Let $F$ be a complex Hilbert space and $\mathcal{B}(F)$ be the algebra of all bounded linear operators on $F$.

For ${\bf A} = (A_1,...,A_d) \in \mathcal{B}(F)^d$, the norm of ${\bf A}$ is given by $$\|{\bf A}\|^2=\sum_{k=1}^d\|A_k\|^2.$$

For ${\bf T}=(T_1,...,T_d) \in \mathcal{B}(F)^d$ and ${\bf S}=(S_1,\cdots,S_m)\in \mathcal{B}(F)^m$, we set $$\mathbf{T}\mathbf{S}:=(T_1S_1,\cdots,T_1S_m,T_2S_1,\cdots,T_2S_m,\cdots,T_dS_1,\cdots,T_dS_m).$$ Let $\mathbf{T}^2=\mathbf{T}\mathbf{T}$ and we define by induction $\mathbf{T}^{n+1}=\mathbf{T}\mathbf{T}^n$ for $n\in \mathbb{N}^*$.

Let $n\in \mathbb{N}^*$ and ${\bf T}=(T_1,...,T_d) \in \mathcal{B}(F)^d$ such that the operators $T_k$ are not necessarily commuting, I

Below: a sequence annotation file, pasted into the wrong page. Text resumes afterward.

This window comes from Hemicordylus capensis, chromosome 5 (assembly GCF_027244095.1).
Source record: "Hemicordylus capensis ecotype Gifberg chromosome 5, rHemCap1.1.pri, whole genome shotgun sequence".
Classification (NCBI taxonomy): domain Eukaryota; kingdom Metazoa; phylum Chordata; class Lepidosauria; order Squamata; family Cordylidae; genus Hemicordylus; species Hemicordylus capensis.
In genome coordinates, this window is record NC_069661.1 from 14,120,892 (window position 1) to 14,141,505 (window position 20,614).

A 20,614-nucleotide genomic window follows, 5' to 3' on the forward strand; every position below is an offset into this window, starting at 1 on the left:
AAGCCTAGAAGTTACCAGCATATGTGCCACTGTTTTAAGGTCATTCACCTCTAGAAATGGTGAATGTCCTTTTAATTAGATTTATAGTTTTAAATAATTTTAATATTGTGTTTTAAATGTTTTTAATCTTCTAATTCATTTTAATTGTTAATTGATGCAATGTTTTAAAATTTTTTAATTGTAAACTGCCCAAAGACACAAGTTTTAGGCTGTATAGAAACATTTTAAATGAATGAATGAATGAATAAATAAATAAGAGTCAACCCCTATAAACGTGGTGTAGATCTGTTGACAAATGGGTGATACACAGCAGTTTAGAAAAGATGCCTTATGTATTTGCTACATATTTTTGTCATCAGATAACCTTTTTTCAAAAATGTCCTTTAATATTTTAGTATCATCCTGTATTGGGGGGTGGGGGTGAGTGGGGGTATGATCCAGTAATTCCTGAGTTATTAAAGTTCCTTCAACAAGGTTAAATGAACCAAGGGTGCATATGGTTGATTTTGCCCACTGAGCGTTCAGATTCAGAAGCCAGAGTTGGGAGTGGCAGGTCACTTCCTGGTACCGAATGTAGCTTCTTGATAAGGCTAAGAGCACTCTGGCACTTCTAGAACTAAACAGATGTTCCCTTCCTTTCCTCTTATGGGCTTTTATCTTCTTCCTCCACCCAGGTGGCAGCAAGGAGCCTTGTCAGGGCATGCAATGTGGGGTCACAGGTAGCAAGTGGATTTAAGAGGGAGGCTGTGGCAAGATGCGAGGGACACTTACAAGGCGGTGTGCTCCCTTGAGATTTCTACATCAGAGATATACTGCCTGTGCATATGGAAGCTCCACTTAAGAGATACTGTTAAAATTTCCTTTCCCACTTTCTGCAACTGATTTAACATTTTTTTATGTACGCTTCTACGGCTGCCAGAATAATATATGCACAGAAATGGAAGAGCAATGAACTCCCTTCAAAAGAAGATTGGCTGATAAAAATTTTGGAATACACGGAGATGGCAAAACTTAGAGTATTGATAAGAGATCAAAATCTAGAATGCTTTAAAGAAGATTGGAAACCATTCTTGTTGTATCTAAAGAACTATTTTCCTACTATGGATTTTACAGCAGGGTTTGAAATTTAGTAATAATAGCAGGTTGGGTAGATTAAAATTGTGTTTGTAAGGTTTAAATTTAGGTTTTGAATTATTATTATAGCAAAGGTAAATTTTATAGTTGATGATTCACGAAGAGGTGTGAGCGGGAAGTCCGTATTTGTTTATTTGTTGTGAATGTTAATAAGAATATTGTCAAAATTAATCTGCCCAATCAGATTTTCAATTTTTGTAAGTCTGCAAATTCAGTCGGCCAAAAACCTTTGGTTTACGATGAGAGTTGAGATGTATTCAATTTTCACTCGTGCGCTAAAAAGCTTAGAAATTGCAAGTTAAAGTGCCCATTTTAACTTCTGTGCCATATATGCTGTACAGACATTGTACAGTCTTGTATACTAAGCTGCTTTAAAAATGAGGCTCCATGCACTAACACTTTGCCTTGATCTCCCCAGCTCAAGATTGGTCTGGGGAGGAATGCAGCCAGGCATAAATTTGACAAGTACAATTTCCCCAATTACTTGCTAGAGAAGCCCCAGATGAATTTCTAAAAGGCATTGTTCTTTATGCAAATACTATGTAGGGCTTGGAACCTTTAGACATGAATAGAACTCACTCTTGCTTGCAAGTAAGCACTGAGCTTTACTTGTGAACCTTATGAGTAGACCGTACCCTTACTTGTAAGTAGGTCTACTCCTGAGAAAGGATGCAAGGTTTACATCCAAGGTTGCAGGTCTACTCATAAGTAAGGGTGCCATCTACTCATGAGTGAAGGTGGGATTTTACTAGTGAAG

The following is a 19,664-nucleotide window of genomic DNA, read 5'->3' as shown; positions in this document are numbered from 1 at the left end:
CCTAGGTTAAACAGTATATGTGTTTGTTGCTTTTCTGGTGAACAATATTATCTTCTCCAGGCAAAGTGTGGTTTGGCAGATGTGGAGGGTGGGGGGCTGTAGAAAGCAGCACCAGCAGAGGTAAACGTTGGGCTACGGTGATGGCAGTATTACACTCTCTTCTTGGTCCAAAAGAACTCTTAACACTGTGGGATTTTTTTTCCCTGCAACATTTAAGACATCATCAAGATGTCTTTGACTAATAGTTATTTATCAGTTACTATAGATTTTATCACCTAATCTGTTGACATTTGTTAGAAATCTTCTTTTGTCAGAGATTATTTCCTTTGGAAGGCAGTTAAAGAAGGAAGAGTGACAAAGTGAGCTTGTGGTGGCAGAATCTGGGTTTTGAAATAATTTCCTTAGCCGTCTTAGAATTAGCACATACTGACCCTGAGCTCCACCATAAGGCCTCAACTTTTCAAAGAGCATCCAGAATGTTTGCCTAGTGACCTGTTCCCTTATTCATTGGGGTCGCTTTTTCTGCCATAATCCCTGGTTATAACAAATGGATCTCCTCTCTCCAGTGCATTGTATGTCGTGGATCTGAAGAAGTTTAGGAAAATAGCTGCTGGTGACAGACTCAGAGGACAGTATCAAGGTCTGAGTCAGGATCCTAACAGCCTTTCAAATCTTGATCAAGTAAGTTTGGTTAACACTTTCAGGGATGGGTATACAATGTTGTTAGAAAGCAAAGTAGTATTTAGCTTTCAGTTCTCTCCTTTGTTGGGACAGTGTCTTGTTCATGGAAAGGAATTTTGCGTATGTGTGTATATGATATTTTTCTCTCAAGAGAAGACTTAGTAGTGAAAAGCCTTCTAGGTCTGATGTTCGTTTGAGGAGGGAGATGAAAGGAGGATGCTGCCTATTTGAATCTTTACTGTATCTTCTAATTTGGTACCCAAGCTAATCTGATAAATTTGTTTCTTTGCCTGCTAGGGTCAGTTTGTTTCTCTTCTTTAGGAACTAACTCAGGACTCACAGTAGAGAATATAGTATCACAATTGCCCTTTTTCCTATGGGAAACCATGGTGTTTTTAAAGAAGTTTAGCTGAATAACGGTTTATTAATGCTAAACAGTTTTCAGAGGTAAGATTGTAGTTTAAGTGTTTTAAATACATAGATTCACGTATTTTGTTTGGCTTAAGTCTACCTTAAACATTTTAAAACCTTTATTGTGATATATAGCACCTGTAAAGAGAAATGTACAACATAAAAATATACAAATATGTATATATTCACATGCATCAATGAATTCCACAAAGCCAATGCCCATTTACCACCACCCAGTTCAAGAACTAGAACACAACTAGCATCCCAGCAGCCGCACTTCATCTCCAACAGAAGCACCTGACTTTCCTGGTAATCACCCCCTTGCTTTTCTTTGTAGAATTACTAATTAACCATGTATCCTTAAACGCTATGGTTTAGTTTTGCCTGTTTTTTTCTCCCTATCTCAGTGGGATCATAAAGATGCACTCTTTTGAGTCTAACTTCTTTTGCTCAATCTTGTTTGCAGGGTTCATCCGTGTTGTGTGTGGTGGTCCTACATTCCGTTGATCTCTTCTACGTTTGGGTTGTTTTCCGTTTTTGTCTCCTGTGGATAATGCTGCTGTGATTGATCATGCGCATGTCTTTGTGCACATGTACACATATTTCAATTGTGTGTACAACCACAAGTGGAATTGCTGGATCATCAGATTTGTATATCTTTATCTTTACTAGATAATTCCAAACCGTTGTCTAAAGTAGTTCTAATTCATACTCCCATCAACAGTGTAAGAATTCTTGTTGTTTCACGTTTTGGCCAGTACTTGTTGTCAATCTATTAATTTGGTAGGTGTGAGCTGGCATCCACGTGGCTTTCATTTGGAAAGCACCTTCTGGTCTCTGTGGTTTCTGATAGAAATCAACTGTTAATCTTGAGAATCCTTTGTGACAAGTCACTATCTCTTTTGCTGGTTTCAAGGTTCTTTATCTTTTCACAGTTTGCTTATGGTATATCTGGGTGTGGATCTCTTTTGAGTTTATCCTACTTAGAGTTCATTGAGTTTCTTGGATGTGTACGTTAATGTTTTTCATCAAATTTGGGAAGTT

claimthat $$\|\mathbf{T}^n\|^2=\sum_{g\in \mathbf{G}(n,d)}\|\mathbf{T}_g\|^2\,$$ where $g\in \mathbf{G}(n,d)$ and $\mathbf{T}_g:=\prod_{i=1}^dT_{g(i)}$.Note that $\mathbf{G}(n,d)$ denotes the set of all functions from $\{1,\cdots,n\}$ into $\{1,\cdots,d\}$.

How to prove that the claim is true?

Note that if the operators $T_k$ are commuting, it can be seen that $$\|\mathbf{T}^n\|^2=\sum_{|\alpha|=n}\frac{n!}{\alpha!}\|\mathbf{T}^{\alpha}\|^2.$$ For $\alpha = (\alpha_1,\cdots,\alpha_d) \in \mathbb{N}^d$, we write $\alpha!: =\alpha_1!\cdots\alpha_d!,\;|\alpha|:=\displaystyle\sum_{j=1}^d|\alpha_j|$ and $\mathbf{T}^\alpha:=T_1^{\alpha_1} \cdots T_d^{\alpha_d}$.